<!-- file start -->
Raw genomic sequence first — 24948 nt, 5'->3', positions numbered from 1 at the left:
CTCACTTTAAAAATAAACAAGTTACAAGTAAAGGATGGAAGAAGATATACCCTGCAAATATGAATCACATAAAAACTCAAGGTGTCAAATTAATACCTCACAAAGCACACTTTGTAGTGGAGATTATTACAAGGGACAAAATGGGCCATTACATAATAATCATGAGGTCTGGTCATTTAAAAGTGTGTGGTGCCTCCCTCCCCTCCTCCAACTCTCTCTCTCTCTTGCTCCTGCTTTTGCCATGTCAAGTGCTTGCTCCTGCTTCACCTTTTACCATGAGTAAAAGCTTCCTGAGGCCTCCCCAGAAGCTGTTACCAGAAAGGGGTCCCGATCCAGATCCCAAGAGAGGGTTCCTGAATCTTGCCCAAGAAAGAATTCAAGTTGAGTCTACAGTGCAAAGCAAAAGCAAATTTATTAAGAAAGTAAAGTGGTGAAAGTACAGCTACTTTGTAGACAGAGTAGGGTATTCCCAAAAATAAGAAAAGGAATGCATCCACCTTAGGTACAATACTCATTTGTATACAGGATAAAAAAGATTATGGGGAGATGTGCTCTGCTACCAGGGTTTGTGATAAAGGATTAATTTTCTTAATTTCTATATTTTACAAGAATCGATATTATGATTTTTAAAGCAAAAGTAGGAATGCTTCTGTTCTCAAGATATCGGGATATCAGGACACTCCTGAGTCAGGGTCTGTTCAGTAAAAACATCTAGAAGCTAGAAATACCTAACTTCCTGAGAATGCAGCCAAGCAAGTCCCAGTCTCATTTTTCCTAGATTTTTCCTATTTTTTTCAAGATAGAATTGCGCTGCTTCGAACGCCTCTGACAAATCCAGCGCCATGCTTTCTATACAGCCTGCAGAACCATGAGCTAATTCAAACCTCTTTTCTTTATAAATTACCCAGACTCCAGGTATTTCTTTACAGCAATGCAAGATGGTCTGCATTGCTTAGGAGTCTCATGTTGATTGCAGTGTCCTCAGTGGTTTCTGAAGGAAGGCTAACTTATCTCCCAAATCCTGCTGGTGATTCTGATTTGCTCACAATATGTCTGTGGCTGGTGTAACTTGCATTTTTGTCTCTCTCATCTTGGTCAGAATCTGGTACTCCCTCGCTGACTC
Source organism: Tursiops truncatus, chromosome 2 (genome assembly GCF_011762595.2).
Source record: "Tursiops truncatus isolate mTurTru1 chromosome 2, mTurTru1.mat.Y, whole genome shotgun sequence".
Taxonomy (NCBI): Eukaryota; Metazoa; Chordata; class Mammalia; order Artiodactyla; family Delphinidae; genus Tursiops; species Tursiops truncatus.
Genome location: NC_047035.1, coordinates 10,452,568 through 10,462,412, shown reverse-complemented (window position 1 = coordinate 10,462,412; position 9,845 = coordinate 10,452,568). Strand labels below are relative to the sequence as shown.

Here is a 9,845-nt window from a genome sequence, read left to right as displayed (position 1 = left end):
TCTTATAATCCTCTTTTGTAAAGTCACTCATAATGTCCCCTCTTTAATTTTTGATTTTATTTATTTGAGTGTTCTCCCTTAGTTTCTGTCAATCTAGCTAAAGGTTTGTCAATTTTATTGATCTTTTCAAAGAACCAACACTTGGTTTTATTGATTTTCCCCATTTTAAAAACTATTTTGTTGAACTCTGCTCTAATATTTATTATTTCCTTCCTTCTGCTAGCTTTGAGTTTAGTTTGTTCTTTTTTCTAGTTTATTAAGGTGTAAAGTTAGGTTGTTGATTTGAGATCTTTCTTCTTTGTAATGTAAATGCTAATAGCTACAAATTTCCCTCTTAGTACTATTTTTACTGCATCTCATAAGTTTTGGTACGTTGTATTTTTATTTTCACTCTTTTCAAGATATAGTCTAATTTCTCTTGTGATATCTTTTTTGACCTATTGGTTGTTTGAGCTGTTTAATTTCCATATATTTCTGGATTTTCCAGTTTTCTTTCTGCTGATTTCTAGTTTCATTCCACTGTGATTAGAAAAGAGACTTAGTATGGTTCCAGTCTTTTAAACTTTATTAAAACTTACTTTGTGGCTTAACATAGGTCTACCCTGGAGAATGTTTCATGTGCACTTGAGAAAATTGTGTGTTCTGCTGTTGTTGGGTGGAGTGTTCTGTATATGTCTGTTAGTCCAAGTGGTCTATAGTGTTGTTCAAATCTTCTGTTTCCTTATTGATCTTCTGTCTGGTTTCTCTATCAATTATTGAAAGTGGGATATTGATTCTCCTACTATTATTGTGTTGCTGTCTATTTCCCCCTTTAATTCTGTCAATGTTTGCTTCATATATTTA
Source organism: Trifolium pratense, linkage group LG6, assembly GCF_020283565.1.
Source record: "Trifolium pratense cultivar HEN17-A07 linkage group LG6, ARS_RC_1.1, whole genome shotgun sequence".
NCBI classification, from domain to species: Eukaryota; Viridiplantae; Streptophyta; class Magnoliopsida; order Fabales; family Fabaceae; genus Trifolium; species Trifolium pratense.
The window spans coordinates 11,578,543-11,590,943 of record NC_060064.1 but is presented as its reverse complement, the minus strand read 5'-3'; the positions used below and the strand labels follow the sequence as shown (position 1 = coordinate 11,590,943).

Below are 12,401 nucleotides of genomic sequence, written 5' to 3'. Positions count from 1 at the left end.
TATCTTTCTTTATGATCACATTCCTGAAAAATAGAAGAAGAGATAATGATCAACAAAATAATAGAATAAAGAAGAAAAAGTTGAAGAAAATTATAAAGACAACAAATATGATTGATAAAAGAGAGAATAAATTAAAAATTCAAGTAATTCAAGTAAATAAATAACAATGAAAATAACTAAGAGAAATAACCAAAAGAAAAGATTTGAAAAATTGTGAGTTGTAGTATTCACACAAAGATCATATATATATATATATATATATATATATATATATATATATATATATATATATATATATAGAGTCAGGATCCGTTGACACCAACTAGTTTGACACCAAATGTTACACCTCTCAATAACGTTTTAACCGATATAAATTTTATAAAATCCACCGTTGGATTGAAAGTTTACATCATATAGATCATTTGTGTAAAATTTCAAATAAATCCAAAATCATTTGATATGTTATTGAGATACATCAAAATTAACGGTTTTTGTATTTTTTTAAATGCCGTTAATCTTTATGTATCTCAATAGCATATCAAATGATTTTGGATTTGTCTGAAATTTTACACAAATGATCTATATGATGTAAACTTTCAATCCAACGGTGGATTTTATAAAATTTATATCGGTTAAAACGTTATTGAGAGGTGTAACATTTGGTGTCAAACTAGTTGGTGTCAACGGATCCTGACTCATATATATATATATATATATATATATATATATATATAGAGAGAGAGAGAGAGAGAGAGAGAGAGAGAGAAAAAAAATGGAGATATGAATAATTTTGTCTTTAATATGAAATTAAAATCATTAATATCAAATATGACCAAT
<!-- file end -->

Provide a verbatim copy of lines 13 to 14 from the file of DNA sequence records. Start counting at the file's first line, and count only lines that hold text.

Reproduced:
Below are 12,401 nucleotides of genomic sequence, written 5' to 3'. Positions count from 1 at the left end.
TATCTTTCTTTATGATCACATTCCTGAAAAATAGAAGAAGAGATAATGATCAACAAAATAATAGAATAAAGAAGAAAAAGTTGAAGAAAATTATAAAGACAACAAATATGATTGATAAAAGAGAGAATAAATTAAAAATTCAAGTAATTCAAGTAAATAAATAACAATGAAAATAACTAAGAGAAATAACCAAAAGAAAAGATTTGAAAAATTGTGAGTTGTAGTATTCACACAAAGATCATATATATATATATATATATATATATATATATATATATATATATATATATATATATATAGAGTCAGGATCCGTTGACACCAACTAGTTTGACACCAAATGTTACACCTCTCAATAACGTTTTAACCGATATAAATTTTATAAAATCCACCGTTGGATTGAAAGTTTACATCATATAGATCATTTGTGTAAAATTTCAAATAAATCCAAAATCATTTGATATGTTATTGAGATACATCAAAATTAACGGTTTTTGTATTTTTTTAAATGCCGTTAATCTTTATGTATCTCAATAGCATATCAAATGATTTTGGATTTGTCTGAAATTTTACACAAATGATCTATATGATGTAAACTTTCAATCCAACGGTGGATTTTATAAAATTTATATCGGTTAAAACGTTATTGAGAGGTGTAACATTTGGTGTCAAACTAGTTGGTGTCAACGGATCCTGACTCATATATATATATATATATATATATATATATATATATAGAGAGAGAGAGAGAGAGAGAGAGAGAGAGAGAAAAAAAATGGAGATATGAATAATTTTGTCTTTAATATGAAATTAAAATCATTAATATCAAATATGACCAAT